vention policies must be integrated with other important policy agendas.
Indeed, the important implications of bioviolence “ for international secu-
rity, for the future of science, and for combating pandemic disease “ call
for appreciating bioviolence prevention as one agenda priority among oth-
ers. Just as the many measures discussed in this book gain strength from
mutual integration, the pursuit of bioviolence prevention gains strength
from integration with other global priorities including the advance of bio-
science and health.
The fact that various bioviolence prevention measures should be inte-
grated with each other as well as with separate policy agendas is not a
justi¬cation for moving slowly. At some point, the lack of policy initiative
must be viewed more harshly. As dangers mount, the inescapable conclu-
sion must be that a lack of political commitment to advance prevention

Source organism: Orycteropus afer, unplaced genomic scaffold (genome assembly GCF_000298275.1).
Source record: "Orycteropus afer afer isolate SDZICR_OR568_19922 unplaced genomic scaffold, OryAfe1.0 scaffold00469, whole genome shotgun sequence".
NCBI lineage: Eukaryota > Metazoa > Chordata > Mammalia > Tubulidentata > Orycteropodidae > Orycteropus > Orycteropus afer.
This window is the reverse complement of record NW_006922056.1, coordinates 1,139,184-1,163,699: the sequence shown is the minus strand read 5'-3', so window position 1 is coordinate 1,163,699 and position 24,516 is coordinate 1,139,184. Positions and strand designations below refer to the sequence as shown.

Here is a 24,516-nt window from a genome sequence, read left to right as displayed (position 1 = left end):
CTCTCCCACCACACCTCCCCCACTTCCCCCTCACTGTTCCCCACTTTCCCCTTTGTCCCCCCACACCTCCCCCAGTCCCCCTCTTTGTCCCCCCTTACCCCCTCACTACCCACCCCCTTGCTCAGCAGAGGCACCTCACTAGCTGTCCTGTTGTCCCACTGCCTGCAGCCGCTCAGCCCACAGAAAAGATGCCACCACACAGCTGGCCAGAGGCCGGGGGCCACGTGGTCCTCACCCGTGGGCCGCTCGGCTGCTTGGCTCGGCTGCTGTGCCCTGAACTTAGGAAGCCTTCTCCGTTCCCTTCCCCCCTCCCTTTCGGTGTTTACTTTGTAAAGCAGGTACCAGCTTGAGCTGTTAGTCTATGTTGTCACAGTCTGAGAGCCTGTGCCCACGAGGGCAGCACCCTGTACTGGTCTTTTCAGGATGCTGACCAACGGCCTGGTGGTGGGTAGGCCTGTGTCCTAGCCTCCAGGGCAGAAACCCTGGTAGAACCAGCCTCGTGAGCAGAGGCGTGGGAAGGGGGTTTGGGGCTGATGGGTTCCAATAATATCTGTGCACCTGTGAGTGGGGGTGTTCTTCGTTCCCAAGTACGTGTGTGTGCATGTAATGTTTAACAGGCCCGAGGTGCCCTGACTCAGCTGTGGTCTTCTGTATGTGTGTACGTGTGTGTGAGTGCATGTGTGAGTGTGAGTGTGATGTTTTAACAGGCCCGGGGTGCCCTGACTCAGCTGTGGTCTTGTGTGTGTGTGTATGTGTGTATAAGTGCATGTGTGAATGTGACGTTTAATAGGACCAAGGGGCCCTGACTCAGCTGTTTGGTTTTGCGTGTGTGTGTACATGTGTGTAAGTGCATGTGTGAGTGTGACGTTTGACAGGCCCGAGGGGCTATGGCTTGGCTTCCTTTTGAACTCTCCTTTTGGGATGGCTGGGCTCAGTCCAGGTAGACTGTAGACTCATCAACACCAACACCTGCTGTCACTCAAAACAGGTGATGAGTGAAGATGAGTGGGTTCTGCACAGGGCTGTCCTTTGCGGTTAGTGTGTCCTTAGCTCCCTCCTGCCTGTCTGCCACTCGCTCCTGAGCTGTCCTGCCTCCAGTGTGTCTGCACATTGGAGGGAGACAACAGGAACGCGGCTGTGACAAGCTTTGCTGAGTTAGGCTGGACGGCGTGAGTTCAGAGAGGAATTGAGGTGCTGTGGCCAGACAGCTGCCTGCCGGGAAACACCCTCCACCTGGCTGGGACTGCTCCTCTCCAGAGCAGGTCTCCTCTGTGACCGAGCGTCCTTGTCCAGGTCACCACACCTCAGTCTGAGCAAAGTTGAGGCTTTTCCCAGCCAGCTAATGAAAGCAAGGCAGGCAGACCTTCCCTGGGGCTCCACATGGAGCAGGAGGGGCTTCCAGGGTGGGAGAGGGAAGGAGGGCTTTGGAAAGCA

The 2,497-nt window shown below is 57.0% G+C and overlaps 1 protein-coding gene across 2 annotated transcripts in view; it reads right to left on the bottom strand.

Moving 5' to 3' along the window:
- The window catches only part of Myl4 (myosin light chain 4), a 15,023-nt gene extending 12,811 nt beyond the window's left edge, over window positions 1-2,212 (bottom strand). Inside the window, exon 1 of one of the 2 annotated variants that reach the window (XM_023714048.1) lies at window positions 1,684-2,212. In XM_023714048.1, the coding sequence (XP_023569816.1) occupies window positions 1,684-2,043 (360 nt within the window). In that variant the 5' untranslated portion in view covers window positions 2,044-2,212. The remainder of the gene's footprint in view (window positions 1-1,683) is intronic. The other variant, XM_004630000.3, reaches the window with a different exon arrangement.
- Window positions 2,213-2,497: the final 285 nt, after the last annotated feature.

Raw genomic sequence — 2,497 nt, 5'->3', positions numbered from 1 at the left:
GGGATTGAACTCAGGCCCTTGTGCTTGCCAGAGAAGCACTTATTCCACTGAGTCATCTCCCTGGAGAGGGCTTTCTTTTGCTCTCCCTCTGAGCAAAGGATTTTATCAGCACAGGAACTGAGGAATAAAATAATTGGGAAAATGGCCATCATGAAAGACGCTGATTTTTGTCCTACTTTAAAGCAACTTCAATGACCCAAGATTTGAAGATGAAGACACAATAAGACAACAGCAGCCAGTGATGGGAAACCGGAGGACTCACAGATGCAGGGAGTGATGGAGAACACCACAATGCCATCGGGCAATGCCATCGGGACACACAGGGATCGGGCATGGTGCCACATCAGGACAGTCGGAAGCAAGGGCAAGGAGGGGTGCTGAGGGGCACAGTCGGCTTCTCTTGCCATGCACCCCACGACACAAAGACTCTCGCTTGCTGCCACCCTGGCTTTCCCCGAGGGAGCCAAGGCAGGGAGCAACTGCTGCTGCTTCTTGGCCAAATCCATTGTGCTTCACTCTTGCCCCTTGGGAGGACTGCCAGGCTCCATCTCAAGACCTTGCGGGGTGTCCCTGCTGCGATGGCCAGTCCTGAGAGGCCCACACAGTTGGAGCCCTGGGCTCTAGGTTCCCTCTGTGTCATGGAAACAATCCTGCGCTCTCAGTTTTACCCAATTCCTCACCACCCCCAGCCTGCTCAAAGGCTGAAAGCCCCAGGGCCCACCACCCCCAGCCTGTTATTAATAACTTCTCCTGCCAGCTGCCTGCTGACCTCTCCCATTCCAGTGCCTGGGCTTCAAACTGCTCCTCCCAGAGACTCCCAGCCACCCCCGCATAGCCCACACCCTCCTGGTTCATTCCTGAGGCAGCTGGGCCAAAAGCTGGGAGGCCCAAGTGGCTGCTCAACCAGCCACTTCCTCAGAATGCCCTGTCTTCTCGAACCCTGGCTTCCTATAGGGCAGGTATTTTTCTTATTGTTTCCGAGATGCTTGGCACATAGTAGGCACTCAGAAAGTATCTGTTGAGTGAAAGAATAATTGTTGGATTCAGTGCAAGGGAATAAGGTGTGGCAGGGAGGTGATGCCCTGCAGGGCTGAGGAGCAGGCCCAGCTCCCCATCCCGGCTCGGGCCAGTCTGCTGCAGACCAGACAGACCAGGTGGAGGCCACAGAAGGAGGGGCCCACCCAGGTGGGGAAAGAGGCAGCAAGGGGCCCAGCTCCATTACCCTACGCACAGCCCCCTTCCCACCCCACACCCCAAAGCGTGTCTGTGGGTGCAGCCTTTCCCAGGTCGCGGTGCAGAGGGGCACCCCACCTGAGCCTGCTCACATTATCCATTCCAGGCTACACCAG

policies is testimony to our leaders™ feeble unwillingness to face the major
threats that confront our era. Bluntly offered, this situation must not long
continue.
The third and most important “I” is international. For centuries,
destructive power was primarily an attribute of States. Although State con-
¬‚ict certainly posed security nightmares, at least there was a clear idea
of the enemy™s identity. Borders separated friend from foe and de¬ned
imminent threats. Advancing science, however, has eviscerated the
245
CONCLUSION

nation-State™s monopoly of destructive force, and national borders are
decreasingly relevant to the pursuit of security. Globalization is dissemi-
nating productive and destructive capabilities around the world.
Bioscience is promoting and bene¬ting from globalization. In an even
more profound sense, bioscience is the palpable manifestation of our
common genome and our shared existence. Our era™s increasing agility
in manipulating the genetic tools of life opens potential for improving the
human condition as well as for in¬‚icting horror. Bioviolence is, accordingly,
tightening the fabric of humanity with irreversible implications about what
can threaten all of us; the very life force that connects us all simultaneously
imperils us all.